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Pianist, The - EVACUATION of the WARSAW GHETTO

When Jurgen Stroop prepared a report to Heinrich Himmler, called "The Stroop Report," he included many photographs to document his efforts to evacuate and then destroy the Warsaw Ghetto. This image appeared in that report. Historians are unsure about the photographer. It could have been Franz Konrad or it could have been one of the photographers from Propaganda Kompanie nr 689. The identity of the young boy is in dispute. It could be Artur Dab Siemiatek, Levi Zelinwarger (next to his mother, Chana Zelinwarger) or Tsvi Nussbaum. On the report’s cover, Stroop tells Himmler: “Es gibt keinen judischen Wohnbezirk in Warschau mehr!" [There Is No Jewish Ghetto in Warsaw Anymore!] . Online via several places including the U.S. National Archives (where the image appears at page 15 of the report) and Wikimedia Commons.

 

All non-exempt Jews were ordered to leave the Warsaw Ghetto beginning July 22, 1942 at 11 a.m. The Third Reich referred to it as a "resettlement."

Families were allowed to take their valuables, a small amount of luggage and enough food for three days. Six thousand people would be shipped out every day until the Warsaw ghetto was cleared of all Jews. Even youngsters were treated like criminals.

It took less than three weeks for the Szpilman family to be swept away by the evacuation order. In his book, Wladyslaw describes what happened as his family waited for the transport train:

At one point a boy made his way through the crowd in our direction with a box of sweets on a string around his neck. He was selling them at ridiculous prices, although heaven knows what he thought he was going to do with the money. Scraping together the last of our small change, we bought a single cream caramel. Father divided it into six parts with his penknife. That was our last meal together. (The Pianist, page 104)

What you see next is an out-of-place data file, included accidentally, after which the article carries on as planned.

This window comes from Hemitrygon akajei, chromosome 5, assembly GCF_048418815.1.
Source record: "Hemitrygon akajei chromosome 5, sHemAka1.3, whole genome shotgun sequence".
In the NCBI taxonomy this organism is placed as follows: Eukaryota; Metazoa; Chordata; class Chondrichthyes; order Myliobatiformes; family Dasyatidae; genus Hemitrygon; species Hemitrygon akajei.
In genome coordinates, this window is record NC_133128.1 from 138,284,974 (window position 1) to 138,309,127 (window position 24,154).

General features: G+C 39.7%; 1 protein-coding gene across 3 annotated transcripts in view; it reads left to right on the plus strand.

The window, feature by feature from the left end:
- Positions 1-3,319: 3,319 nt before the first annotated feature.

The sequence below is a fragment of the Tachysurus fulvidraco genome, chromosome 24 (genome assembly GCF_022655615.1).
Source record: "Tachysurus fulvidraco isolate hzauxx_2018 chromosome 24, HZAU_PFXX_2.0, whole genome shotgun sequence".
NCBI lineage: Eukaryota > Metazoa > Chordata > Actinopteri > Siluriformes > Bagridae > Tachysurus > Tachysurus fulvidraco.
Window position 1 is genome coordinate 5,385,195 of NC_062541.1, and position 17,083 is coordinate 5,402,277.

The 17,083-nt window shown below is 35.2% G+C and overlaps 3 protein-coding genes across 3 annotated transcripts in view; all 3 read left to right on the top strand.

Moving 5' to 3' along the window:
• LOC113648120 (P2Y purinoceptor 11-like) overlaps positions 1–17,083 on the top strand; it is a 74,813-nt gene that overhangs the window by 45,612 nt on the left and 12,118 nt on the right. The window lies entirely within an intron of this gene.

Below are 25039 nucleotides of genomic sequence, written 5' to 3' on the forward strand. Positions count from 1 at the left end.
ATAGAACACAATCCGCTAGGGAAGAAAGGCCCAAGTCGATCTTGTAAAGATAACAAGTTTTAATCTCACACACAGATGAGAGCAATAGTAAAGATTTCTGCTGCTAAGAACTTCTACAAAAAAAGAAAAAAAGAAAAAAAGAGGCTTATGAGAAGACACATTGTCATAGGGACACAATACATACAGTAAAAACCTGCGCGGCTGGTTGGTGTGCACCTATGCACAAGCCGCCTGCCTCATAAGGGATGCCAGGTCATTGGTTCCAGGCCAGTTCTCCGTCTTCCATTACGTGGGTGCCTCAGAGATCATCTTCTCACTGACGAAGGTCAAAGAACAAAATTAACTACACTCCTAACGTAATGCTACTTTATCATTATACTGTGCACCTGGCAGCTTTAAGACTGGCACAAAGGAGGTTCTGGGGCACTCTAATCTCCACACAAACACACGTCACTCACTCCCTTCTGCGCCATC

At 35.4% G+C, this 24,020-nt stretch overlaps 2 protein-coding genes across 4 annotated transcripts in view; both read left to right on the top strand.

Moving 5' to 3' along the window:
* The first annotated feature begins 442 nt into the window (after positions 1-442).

Warsaw’s Jews, including starving children, were being sentb to Treblinka. With little doubt, everyone inside the ghetto would meet the same terrible fate. By June of 1942, some inside the ghetto wanted to alert the rest of the world to the "systematic extermination" underway:

Only a miracle can save us: a sudden end to the war, otherwise we are lost.

The Jewish Resistance urged all to "Awake and Fight!" Families tried to live in hiding places like bunkers, single-rooms and make-shift "residences." Jews lining up against ghetto walls, about to be shot, became common events. Revolutionaries were sometimes betrayed by their own people.

By February of 1943, Himmler (head of the SS) had grown tired of the Jewish resistance. He thought the total destruction of the Warsaw ghetto would make a great April 20th birthday present for Hitler.

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Author: Carole D. Bos, J.D. 5183stories and lessons created

Original Release: Jan 01, 2003

Updated Last Revision: Jul 01, 2019


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"EVACUATION of the WARSAW GHETTO" AwesomeStories.com. Jan 01, 2003. Oct 17, 2019.
       <http://www.awesomestories.com/asset/view/EVACUATION-of-the-WARSAW-GHETTO-Pianist-The>.
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